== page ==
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Supreme Court sides with tobacco companies

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Supreme Court sides with tobacco companies
Allan Lykke Jensen began smoking at age 10 and said the tobacco companies should be held responsible for his health problems. Photo: Johnny Anthon Wichmann/Scanpix
15:41 CET+01:00
In the first lawsuit of its kind in Denmark, the Supreme Court rules against a long-term smoker's claims that the tobacco industry should be held accountable for his health problems.
The Danish Supreme Court ruled on Thursday that tobacco companies cannot be held responsible for a smoker's health. 
 
Funen resident Allan Lykke Jensen was the first person in Danish history to sue the tobacco industry for health problems he acquired through his many years of smoking. But on Thursday, the Supreme Court denied his 53,000 kroner (about $9,000) compensation request, putting an end to a long legal battle. 
 
“Tobacco companies are not responsible for permanent damage that comes from long-term cigarette smoking,” the court wrote in its ruling according to Ritzau.
 
The case first got underway 14 years ago when Jensen sued the tobacco companies House of Prince, now owned by the British American Tobacco, and Skandinavisk Tobakskompagni, which is today known as Skandinavisk Holding. He claimed that the Prince cigarettes that he began smoking when he was just 10 years old contained more nicotine and tar than what the company claimed on its cigarette packs. Jensen also claimed that the dangers of smoking were kept hidden from the public for much of his life. 
 
The court, however, did not buy his argument.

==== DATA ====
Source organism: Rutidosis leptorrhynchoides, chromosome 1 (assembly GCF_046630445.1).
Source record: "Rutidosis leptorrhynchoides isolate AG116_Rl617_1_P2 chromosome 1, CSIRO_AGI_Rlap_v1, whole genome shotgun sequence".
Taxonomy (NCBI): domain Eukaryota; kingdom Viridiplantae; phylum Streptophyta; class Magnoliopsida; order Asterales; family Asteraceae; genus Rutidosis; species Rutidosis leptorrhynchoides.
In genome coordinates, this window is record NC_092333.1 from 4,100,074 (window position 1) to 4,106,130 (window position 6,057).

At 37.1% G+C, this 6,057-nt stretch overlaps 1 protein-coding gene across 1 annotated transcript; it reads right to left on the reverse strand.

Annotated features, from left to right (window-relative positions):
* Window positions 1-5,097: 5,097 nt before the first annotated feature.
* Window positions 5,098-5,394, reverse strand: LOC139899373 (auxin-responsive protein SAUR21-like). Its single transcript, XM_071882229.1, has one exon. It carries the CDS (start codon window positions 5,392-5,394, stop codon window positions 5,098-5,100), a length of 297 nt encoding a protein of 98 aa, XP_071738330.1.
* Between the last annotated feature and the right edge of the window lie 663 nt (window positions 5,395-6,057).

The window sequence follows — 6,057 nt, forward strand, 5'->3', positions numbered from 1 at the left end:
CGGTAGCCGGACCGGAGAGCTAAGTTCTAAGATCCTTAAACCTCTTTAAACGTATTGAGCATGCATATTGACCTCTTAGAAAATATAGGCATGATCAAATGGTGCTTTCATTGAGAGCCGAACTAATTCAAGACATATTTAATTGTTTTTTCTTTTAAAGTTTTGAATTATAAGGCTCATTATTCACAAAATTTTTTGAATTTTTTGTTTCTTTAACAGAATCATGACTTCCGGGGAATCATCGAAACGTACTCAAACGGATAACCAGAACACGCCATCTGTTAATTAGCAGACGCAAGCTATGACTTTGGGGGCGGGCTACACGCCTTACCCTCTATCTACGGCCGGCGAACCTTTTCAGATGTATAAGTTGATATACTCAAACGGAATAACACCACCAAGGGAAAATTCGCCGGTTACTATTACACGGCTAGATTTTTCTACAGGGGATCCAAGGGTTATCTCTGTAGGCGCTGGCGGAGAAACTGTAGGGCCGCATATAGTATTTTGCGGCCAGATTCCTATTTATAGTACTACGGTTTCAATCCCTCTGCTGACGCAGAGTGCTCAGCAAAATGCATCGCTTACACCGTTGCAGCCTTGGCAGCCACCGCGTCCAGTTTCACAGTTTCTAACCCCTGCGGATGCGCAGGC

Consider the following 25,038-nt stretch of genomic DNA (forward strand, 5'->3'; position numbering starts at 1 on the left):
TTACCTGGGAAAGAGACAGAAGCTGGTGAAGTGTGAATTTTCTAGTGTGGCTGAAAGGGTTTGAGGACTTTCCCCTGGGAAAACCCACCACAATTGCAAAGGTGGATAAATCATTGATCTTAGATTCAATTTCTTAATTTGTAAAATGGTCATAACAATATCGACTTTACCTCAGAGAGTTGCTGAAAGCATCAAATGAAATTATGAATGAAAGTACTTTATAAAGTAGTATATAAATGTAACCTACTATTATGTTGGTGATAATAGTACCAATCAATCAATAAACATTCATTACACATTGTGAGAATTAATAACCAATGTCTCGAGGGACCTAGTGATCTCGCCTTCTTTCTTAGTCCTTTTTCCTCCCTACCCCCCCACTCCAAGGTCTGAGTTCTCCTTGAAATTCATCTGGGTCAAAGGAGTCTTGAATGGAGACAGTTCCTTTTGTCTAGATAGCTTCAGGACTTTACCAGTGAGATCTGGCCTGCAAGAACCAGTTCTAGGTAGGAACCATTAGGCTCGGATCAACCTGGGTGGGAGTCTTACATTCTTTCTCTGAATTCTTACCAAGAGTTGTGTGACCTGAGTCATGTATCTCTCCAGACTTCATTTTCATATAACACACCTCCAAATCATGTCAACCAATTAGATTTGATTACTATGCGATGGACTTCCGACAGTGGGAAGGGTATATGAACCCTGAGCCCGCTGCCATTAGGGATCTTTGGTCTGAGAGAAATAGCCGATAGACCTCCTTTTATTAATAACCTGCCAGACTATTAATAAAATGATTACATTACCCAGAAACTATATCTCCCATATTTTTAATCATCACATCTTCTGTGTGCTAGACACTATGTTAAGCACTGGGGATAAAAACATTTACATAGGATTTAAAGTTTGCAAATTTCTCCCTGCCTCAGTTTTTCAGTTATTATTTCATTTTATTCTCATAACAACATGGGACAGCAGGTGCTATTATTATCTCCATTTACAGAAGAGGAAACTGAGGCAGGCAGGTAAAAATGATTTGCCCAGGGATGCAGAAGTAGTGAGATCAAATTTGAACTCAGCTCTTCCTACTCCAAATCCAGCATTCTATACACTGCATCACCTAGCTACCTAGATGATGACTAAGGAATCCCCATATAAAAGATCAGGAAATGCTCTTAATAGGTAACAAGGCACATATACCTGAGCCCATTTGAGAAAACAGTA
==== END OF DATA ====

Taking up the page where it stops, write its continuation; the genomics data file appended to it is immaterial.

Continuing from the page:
“At the point at which [Jensen, ed] began smoking, it was widely known that the long-term use of cigarettes was associated with the risk of serious health problems, just as it was known that it can be very hard to quit smoking,” the court wrote. 
 
Jensen, however, argued that his early start meant he was not in a position to make an educated decision about smoking. 
 
“If you start smoking at the age of 10, you don’t understand whether it is smart to start smoking or not. Most smokers would surely agree with me that it is very hard to stop smoking once you start,” Jensen told TV2 News. 
 
Jensen smoked for just under 50 years, during which time he smoked an estimated 680,000 cigarettes. The 67-year-old says that he suffers from heart problems, impotency and poor blood circulation as a result. 
 
But the Supreme Court, just as the Eastern High Court did in 2011, ruled that the tobacco companies cannot be held liable for a smoker’s health problems. The court therefore denied Jensen’s compensation claim, putting an end to the case. 
 
Jensen no longer smokes. 
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